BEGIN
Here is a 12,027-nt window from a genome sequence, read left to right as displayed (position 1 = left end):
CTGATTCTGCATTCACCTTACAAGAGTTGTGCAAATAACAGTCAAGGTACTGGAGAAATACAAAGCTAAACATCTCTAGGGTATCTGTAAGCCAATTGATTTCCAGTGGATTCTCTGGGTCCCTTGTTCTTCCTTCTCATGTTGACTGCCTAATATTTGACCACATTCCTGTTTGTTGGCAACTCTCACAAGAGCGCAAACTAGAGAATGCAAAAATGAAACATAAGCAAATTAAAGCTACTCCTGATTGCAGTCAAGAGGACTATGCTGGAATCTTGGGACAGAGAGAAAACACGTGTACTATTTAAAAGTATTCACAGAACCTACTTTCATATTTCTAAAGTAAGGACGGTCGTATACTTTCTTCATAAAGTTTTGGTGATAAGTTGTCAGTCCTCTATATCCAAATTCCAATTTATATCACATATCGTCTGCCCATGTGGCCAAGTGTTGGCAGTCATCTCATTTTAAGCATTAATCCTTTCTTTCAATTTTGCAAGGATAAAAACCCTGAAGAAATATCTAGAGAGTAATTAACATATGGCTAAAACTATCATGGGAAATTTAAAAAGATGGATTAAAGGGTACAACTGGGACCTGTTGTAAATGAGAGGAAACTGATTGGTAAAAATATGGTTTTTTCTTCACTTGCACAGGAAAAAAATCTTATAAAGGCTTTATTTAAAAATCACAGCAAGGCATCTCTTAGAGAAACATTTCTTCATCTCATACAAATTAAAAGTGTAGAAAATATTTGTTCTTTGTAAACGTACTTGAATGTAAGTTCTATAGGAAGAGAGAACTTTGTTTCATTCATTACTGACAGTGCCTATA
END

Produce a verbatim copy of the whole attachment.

Here is a 12,027-nt window from a genome sequence, read left to right as displayed (position 1 = left end):
CTGATTCTGCATTCACCTTACAAGAGTTGTGCAAATAACAGTCAAGGTACTGGAGAAATACAAAGCTAAACATCTCTAGGGTATCTGTAAGCCAATTGATTTCCAGTGGATTCTCTGGGTCCCTTGTTCTTCCTTCTCATGTTGACTGCCTAATATTTGACCACATTCCTGTTTGTTGGCAACTCTCACAAGAGCGCAAACTAGAGAATGCAAAAATGAAACATAAGCAAATTAAAGCTACTCCTGATTGCAGTCAAGAGGACTATGCTGGAATCTTGGGACAGAGAGAAAACACGTGTACTATTTAAAAGTATTCACAGAACCTACTTTCATATTTCTAAAGTAAGGACGGTCGTATACTTTCTTCATAAAGTTTTGGTGATAAGTTGTCAGTCCTCTATATCCAAATTCCAATTTATATCACATATCGTCTGCCCATGTGGCCAAGTGTTGGCAGTCATCTCATTTTAAGCATTAATCCTTTCTTTCAATTTTGCAAGGATAAAAACCCTGAAGAAATATCTAGAGAGTAATTAACATATGGCTAAAACTATCATGGGAAATTTAAAAAGATGGATTAAAGGGTACAACTGGGACCTGTTGTAAATGAGAGGAAACTGATTGGTAAAAATATGGTTTTTTCTTCACTTGCACAGGAAAAAAATCTTATAAAGGCTTTATTTAAAAATCACAGCAAGGCATCTCTTAGAGAAACATTTCTTCATCTCATACAAATTAAAAGTGTAGAAAATATTTGTTCTTTGTAAACGTACTTGAATGTAAGTTCTATAGGAAGAGAGAACTTTGTTTCATTCATTACTGACAGTGCCTATA